Consider this an experiment. Talk about on anything on your minds. I’ll be in the vicinity and drop in and out of the discussion, if anyone’s around. Have a happy and safe New Year’s.



Mark Burgess of the World Security Institute has a great op-ed in SECUER on terrorist usage of the Internet. As Burgess writes, current European Union policy on counter-terrorism is purely reactive in nature: criminalizing the possession of terrorist tactical training manuals and cracking down on online incitement to jihad. However, these steps are insufficient to combat the real nature of the problem.

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The Power and Interest News Report (PINR) has kept an admirable focus on the continuing "devolution" of Somalia back into chaos and clan warfare.  A recap for anyone unfamiliar with the situation:

In a state of constant warfare for most of the 1990s, Somalia was pacified by the Islamic Courts Union in the summer of 2006. The ICU imposed Islamic law and began to threaten the weak UN-backed Transitional Government (known by acronym TFG), a largely ineffectual entity with control over a small subset of the country. Ethiopia, an old enemy of Somalia, backed the TFG and invaded. The United States backed Ethiopia and the TFG, accusing the ICU of supporting Al-Qaeda. The Ethiopians destroyed the ICU, but have not been able to unify the country.

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Dreaming In An Empty Room

I’m pleased to announce a new addition to my blog family–Dreaming In An Empty Room. This blog will complement Rethinking Security by serving as an outlet for my thoughts on popular culture, technology, information operations, critical theory, and other related subjects. Although defense and security issues are definitely my focus, I’ve always been jealous of the way tdaxp, Purpleslog, Soob, Hidden Unities, Zenpundit, and Curtis Gale Weeks can do wide-focus without compromising the essential direction of their blogs. I tried to do the same thing on Simulated Laughter, but it unfortunately went all over the place.

So I’ve decided to pursue a strategy of separation. Longer pieces focused on international relations, global security, politics, and counter-terrorism will be blogged here at Rethinking Security. Anything I publish on the Huffington Post, Dreaming 5GW, or any other political, military, or law enforcement publication will be linked through here. Shorter hit-and-run pieces on everything else will be posted at Dreaming in An Empty Room. In terms of posting frequency and content,  that’ll amount to roughly half-and-half.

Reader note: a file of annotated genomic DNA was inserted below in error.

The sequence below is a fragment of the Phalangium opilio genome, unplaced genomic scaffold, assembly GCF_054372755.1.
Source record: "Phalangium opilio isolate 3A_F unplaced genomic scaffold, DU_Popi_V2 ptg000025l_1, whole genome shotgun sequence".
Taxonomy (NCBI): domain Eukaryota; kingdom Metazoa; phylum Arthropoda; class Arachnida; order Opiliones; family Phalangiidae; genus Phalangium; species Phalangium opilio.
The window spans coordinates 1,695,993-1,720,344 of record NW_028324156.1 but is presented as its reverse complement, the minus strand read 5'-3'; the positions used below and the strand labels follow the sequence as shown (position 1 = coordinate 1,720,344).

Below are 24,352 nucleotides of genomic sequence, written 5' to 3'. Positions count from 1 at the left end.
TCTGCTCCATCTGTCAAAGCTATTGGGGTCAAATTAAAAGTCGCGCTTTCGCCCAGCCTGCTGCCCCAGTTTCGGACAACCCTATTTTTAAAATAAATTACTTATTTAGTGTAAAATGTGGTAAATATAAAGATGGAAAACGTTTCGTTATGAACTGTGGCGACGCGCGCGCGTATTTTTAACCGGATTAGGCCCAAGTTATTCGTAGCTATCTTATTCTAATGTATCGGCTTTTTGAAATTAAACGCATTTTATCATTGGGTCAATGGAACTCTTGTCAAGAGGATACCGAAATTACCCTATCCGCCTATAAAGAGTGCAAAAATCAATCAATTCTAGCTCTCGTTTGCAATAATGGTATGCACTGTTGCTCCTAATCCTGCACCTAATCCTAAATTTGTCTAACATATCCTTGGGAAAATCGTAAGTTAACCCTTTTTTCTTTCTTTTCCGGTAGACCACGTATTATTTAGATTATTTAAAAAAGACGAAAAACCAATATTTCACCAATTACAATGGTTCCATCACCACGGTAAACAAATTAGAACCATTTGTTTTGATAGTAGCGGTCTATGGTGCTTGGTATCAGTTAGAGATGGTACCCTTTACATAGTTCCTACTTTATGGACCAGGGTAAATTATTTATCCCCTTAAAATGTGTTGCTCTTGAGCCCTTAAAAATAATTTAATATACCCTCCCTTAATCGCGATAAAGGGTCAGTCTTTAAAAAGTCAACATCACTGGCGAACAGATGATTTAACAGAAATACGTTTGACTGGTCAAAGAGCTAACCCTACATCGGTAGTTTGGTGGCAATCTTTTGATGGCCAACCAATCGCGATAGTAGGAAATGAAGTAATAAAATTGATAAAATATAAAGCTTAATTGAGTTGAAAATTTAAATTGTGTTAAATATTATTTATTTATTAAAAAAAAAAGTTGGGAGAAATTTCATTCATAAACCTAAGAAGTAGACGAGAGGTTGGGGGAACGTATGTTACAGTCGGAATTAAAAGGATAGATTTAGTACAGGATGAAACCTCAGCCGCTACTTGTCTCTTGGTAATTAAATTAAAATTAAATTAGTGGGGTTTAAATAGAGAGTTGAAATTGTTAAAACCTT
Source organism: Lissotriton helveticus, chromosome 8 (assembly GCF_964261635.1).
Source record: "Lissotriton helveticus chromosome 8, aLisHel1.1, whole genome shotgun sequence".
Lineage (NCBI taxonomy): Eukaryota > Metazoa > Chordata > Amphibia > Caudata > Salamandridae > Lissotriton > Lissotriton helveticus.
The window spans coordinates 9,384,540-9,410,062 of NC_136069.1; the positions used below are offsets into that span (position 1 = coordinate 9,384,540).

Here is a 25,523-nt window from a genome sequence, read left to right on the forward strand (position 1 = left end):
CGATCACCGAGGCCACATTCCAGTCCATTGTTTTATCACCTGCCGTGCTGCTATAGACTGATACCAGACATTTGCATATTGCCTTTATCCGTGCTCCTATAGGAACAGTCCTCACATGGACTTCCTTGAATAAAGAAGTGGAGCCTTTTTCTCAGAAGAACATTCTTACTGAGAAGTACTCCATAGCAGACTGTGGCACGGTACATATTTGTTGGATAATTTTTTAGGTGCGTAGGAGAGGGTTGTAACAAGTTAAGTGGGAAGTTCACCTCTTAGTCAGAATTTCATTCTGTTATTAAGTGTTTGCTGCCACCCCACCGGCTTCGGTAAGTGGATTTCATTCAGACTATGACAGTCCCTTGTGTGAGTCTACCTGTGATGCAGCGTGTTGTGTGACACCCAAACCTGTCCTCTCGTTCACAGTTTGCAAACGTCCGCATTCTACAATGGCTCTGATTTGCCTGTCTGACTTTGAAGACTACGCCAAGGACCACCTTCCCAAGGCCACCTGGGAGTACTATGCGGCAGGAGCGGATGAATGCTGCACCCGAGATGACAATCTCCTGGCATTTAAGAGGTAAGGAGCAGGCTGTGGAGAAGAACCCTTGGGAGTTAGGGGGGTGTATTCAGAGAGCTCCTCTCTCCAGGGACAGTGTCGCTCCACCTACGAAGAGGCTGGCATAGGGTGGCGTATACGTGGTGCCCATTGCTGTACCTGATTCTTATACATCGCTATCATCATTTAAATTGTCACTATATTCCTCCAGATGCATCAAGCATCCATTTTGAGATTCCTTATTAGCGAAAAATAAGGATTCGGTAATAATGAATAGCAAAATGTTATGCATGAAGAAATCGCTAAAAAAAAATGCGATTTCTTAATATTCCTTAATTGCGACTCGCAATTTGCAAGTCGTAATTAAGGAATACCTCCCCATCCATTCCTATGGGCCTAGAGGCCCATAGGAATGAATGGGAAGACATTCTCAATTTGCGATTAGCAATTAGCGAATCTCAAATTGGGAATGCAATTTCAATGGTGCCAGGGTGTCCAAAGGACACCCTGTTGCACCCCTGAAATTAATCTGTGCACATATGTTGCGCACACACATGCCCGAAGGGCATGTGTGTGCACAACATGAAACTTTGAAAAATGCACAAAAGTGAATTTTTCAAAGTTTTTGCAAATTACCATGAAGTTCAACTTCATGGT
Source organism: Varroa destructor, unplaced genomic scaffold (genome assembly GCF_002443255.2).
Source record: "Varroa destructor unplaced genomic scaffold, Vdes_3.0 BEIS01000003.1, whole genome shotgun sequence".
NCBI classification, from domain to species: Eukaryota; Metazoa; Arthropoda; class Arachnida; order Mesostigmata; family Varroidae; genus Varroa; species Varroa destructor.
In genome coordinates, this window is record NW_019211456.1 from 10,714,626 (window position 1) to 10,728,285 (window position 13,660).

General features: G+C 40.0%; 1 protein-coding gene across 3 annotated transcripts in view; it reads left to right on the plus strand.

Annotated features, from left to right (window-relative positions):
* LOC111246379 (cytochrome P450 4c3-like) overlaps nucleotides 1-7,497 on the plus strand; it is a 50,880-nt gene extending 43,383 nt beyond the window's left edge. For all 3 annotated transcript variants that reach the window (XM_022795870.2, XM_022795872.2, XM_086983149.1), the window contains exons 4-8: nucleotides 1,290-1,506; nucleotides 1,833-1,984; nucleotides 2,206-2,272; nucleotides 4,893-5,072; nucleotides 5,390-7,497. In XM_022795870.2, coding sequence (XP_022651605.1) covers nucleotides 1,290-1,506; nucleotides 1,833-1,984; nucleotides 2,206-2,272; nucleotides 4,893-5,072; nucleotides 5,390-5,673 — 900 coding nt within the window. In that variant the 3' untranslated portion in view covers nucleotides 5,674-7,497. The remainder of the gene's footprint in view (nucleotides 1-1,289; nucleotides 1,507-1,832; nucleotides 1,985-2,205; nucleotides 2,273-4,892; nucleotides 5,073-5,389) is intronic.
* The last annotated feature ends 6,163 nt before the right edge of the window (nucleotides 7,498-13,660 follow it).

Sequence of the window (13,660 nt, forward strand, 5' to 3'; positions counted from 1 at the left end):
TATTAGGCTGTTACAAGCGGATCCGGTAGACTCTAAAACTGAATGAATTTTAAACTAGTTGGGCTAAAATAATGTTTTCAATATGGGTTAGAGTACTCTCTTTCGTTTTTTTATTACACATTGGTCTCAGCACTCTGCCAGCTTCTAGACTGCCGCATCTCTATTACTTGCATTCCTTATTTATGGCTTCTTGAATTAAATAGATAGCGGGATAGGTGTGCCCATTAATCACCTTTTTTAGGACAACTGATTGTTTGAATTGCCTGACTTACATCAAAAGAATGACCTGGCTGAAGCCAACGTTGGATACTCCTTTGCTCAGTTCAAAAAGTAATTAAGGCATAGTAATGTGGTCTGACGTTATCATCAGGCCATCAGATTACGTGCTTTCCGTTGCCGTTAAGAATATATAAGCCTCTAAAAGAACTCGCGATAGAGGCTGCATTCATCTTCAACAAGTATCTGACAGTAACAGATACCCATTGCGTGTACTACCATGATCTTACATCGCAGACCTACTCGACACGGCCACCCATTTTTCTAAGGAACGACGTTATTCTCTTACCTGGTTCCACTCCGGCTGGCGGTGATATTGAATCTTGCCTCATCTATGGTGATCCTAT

Looking forward to seeing you all at Dreaming In An Empty Room!



Soob links to an interesting article on the legacy of the German urban terrorist groups of the 60’s and 70’s. One paragraph stands out in particular:

Some German leftists (very often of a younger generation) are still attracted to the idea of effecting radical social change in a cataclysmic burst rather than through the tedium of grassroots organizing or gradual social movements—the processes that are essential to progressive social change in liberal democracies. As much as the German left has changed since the late ’70s and as critically as it has distanced itself from the RAF and its like, there persists a mythical aura around Baader-Meinhof as the true believers who fought the good fight in its purest form. Baader, Meinhof, and Ensslin are still considered heroes in some left-wing circles, even though their unsuccessful assault on the state cost the lives of 57 people and ended in disaster for the German left.

Unfortunately, this isn’t just a German problem.

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My own interest in issues of war and peace began with Robert D.
Kaplan’s writings for the Atlantic Monthly. Kaplan’s powerful
depictions of life in the Third World demonstrate just how privileged we are to live in America.

Just south of the border, policemen, government officials, and even
popular celebrities are murdered with impunity by cartel gunmen,
guerrillas target energy resources, and corruption reigns supreme.
Mexico, however, is mild compared to the Hobbesian wasteland of the
greater Global South.

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In my review of Brave New War, I criticized John Robb’s focus on the technological and economic at the expense of the social. While Robb’s scholarship on open source warfare, black globalization, systempunkts, and other related concepts is invaluable, he doesn’t spend enough time analyzing social systems disruption. This hurts the overall quality of his analysis. The world is composed of human systems, and economics and technology fall are part of (not above) such systems.

However, Robb analyzes the Benazir Bhutto killing’s social impact with pinpoint accuracy.

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